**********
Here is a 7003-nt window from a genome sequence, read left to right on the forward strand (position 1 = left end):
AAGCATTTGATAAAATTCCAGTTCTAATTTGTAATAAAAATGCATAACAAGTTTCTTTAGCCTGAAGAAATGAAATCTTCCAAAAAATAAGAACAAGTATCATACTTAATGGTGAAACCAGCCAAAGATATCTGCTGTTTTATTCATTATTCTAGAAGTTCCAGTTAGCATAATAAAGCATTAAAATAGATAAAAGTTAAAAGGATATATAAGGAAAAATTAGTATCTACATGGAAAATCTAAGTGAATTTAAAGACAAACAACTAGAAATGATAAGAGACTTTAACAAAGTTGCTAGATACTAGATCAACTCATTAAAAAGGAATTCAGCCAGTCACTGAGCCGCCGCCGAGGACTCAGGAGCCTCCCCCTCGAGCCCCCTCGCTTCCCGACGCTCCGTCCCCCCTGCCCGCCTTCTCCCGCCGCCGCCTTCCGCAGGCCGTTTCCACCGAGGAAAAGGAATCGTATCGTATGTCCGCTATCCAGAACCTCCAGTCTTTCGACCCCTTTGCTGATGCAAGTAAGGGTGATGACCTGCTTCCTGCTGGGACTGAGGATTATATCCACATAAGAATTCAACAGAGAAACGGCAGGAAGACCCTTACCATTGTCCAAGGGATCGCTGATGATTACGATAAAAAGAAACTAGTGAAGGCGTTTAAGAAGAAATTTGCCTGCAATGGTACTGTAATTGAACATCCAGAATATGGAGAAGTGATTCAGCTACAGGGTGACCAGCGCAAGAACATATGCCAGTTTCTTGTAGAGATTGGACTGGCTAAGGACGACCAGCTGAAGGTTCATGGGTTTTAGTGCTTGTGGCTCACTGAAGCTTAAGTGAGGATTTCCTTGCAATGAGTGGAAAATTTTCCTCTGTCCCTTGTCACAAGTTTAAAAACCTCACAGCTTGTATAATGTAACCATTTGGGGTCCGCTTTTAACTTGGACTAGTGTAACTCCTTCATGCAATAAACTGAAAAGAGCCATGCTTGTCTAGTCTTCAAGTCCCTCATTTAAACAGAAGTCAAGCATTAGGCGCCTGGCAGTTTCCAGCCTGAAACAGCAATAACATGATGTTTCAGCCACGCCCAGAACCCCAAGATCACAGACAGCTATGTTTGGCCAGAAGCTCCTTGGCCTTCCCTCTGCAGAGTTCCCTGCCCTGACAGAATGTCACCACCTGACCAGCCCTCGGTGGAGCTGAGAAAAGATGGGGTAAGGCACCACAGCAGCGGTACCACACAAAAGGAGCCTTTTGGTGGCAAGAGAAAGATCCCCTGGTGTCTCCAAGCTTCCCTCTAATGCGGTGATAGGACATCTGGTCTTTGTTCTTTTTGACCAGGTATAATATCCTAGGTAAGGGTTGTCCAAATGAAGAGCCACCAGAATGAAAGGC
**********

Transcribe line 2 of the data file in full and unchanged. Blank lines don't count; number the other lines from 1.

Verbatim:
AAGCATTTGATAAAATTCCAGTTCTAATTTGTAATAAAAATGCATAACAAGTTTCTTTAGCCTGAAGAAATGAAATCTTCCAAAAAATAAGAACAAGTATCATACTTAATGGTGAAACCAGCCAAAGATATCTGCTGTTTTATTCATTATTCTAGAAGTTCCAGTTAGCATAATAAAGCATTAAAATAGATAAAAGTTAAAAGGATATATAAGGAAAAATTAGTATCTACATGGAAAATCTAAGTGAATTTAAAGACAAACAACTAGAAATGATAAGAGACTTTAACAAAGTTGCTAGATACTAGATCAACTCATTAAAAAGGAATTCAGCCAGTCACTGAGCCGCCGCCGAGGACTCAGGAGCCTCCCCCTCGAGCCCCCTCGCTTCCCGACGCTCCGTCCCCCCTGCCCGCCTTCTCCCGCCGCCGCCTTCCGCAGGCCGTTTCCACCGAGGAAAAGGAATCGTATCGTATGTCCGCTATCCAGAACCTCCAGTCTTTCGACCCCTTTGCTGATGCAAGTAAGGGTGATGACCTGCTTCCTGCTGGGACTGAGGATTATATCCACATAAGAATTCAACAGAGAAACGGCAGGAAGACCCTTACCATTGTCCAAGGGATCGCTGATGATTACGATAAAAAGAAACTAGTGAAGGCGTTTAAGAAGAAATTTGCCTGCAATGGTACTGTAATTGAACATCCAGAATATGGAGAAGTGATTCAGCTACAGGGTGACCAGCGCAAGAACATATGCCAGTTTCTTGTAGAGATTGGACTGGCTAAGGACGACCAGCTGAAGGTTCATGGGTTTTAGTGCTTGTGGCTCACTGAAGCTTAAGTGAGGATTTCCTTGCAATGAGTGGAAAATTTTCCTCTGTCCCTTGTCACAAGTTTAAAAACCTCACAGCTTGTATAATGTAACCATTTGGGGTCCGCTTTTAACTTGGACTAGTGTAACTCCTTCATGCAATAAACTGAAAAGAGCCATGCTTGTCTAGTCTTCAAGTCCCTCATTTAAACAGAAGTCAAGCATTAGGCGCCTGGCAGTTTCCAGCCTGAAACAGCAATAACATGATGTTTCAGCCACGCCCAGAACCCCAAGATCACAGACAGCTATGTTTGGCCAGAAGCTCCTTGGCCTTCCCTCTGCAGAGTTCCCTGCCCTGACAGAATGTCACCACCTGACCAGCCCTCGGTGGAGCTGAGAAAAGATGGGGTAAGGCACCACAGCAGCGGTACCACACAAAAGGAGCCTTTTGGTGGCAAGAGAAAGATCCCCTGGTGTCTCCAAGCTTCCCTCTAATGCGGTGATAGGACATCTGGTCTTTGTTCTTTTTGACCAGGTATAATATCCTAGGTAAGGGTTGTCCAAATGAAGAGCCACCAGAATGAAAGGC